Texas is known around the world as the capital of macho. The very name is shorthand for bad-ass. And if you follow the news, you know that it’s also Ground Zero for the open carry movement – if “movement” isn’t too grand a term for paranoids who feel the need to arm themselves like Afghan warlords for a trip to Chipotle. It’s also home to plenty of politicians who pander to these wack jobs.
So it was kind of ironic last week when a bunch of open-carry flakes cornered a state legislator in his office because they didn’t like his attitude on guns. Doubly ironic that besieged Poncho Nevarez, a state rep from Eagle Pass, is himself an avid gun owner.
What’s even more ironic – and by ironic I mean galling – is that their actions prompted a call for “panic buttons” in legislators’ offices.
After a bunch from Open Carry Tarrant County bullied Nevarez and his staff, the Texas House approved the installation of “panic buttons” that would summon Texas Department of Public Safety troopers (and possibly Batman) to eject hostile members of the public from their offices.
Apparently, our freedom-loving pols are all in favor of guns (or at least in favor of the votes they get by being pro-gun) until people with guns seem like a threat. A threat to them, I mean. The rest of us are on our own.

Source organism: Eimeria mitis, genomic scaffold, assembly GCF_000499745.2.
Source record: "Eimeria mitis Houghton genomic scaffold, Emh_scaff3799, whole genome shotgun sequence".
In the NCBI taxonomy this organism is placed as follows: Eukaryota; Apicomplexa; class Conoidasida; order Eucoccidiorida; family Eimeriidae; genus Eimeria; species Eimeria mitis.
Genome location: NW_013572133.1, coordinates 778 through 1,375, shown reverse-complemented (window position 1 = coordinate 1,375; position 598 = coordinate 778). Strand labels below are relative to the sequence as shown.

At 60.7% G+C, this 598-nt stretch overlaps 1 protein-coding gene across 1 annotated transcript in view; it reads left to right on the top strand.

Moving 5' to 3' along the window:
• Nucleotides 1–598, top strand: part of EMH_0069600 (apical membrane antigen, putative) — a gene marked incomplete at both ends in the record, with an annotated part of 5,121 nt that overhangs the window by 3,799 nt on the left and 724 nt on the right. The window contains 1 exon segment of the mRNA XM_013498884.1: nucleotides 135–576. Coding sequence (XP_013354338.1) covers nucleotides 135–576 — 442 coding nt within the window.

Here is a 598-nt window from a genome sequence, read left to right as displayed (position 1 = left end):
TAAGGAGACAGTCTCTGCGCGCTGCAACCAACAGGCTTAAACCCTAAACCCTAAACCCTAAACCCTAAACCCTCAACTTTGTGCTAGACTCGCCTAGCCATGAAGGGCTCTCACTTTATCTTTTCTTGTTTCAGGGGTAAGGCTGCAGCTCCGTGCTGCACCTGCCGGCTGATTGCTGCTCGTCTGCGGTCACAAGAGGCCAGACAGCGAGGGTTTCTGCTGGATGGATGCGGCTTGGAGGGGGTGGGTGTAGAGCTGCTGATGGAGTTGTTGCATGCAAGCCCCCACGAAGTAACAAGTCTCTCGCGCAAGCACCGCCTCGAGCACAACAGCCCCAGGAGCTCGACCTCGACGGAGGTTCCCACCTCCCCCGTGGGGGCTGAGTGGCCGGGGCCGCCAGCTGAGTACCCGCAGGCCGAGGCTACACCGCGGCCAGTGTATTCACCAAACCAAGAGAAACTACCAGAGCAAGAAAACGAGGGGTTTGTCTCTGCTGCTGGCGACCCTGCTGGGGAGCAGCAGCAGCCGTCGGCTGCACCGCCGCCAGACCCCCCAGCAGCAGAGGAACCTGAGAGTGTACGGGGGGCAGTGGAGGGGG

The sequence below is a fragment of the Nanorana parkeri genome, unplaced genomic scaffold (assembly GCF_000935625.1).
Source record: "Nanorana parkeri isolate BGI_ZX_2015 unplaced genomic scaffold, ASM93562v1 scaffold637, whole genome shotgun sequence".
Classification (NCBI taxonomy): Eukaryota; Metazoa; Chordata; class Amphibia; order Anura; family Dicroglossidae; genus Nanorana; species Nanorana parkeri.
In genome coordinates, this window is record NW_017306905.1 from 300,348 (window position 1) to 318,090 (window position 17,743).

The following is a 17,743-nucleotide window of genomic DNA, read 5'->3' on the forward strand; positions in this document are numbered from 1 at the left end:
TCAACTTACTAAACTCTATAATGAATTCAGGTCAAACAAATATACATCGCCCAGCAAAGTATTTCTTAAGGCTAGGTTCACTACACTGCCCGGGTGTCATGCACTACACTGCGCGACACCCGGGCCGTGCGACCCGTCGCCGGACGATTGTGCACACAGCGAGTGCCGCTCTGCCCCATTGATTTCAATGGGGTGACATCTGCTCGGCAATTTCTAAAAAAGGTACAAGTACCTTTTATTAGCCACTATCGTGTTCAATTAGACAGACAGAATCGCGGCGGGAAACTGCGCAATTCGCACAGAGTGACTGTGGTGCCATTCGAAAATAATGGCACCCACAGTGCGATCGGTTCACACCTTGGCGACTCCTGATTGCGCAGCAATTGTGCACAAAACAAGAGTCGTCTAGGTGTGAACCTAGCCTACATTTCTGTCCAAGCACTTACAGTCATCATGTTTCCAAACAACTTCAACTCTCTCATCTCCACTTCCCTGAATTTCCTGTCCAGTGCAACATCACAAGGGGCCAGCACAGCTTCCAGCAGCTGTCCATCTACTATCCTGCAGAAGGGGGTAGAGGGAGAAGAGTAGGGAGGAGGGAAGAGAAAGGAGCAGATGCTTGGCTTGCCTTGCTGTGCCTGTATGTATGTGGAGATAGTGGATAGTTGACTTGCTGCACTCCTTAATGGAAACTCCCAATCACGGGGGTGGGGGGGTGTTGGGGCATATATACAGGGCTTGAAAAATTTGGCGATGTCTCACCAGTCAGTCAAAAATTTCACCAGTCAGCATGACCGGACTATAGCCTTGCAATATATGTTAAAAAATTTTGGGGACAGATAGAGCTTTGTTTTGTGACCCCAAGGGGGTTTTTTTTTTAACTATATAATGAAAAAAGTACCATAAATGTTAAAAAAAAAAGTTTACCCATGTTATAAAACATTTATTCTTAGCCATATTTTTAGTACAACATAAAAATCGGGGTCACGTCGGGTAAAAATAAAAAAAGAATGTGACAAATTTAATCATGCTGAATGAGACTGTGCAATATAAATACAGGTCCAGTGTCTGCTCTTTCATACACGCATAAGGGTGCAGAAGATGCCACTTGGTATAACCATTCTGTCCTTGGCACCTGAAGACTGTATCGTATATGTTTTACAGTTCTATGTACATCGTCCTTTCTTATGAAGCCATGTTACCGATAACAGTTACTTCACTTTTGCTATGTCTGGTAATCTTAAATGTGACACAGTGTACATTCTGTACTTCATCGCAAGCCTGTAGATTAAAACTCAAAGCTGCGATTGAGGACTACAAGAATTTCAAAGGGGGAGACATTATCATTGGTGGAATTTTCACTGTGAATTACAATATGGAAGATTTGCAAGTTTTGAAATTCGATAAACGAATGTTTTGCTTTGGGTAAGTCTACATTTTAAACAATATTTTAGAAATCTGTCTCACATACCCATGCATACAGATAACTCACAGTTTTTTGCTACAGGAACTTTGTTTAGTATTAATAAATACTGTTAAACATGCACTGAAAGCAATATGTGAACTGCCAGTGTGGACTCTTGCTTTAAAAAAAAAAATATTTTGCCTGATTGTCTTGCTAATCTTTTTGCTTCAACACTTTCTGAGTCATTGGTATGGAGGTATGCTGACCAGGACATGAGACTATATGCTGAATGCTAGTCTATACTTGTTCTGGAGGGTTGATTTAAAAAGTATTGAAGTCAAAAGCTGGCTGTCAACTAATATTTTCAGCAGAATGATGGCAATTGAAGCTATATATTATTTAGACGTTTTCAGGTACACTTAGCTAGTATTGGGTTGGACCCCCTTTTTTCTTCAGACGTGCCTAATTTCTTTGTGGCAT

As I understand it, the theory behind packing heat everywhere is that, in our increasingly violent society, we need guns to keep ourselves safe. This attitude is reflected in a bumper sticker I saw the other day: “Remember – When Every Second Counts, The Police Are Only Minutes Away.”
Almost 600,000 Texans (about 2 percent of the population) have concealed handgun licenses. No way to know how many actually pack on a daily basis, but that’s a lot of potential firepower.
And how does all this play out in real life? Does being armed mean being safer? Well, in 2013, former SEAL, Chris “America’s Most Lethal Sniper” Kyle and a friend were shot to death a gun range in Erath County by a former Marine.
Also in 2013, Kaufman County Criminal District Attorney Michael McLelland and his wife were shot to death in their own home – despite the fact they very literally had a gun (and in many cases, two guns) in every room.
So, while an armed society may indeed be a polite society, it’s not necessarily a safer society.
And carrying an AR-15 into a Chipotle in the name of the self-defense? I’ve eaten at Chipotle, and the only thing you need protection from is the food – and a gun isn’t going to help you there.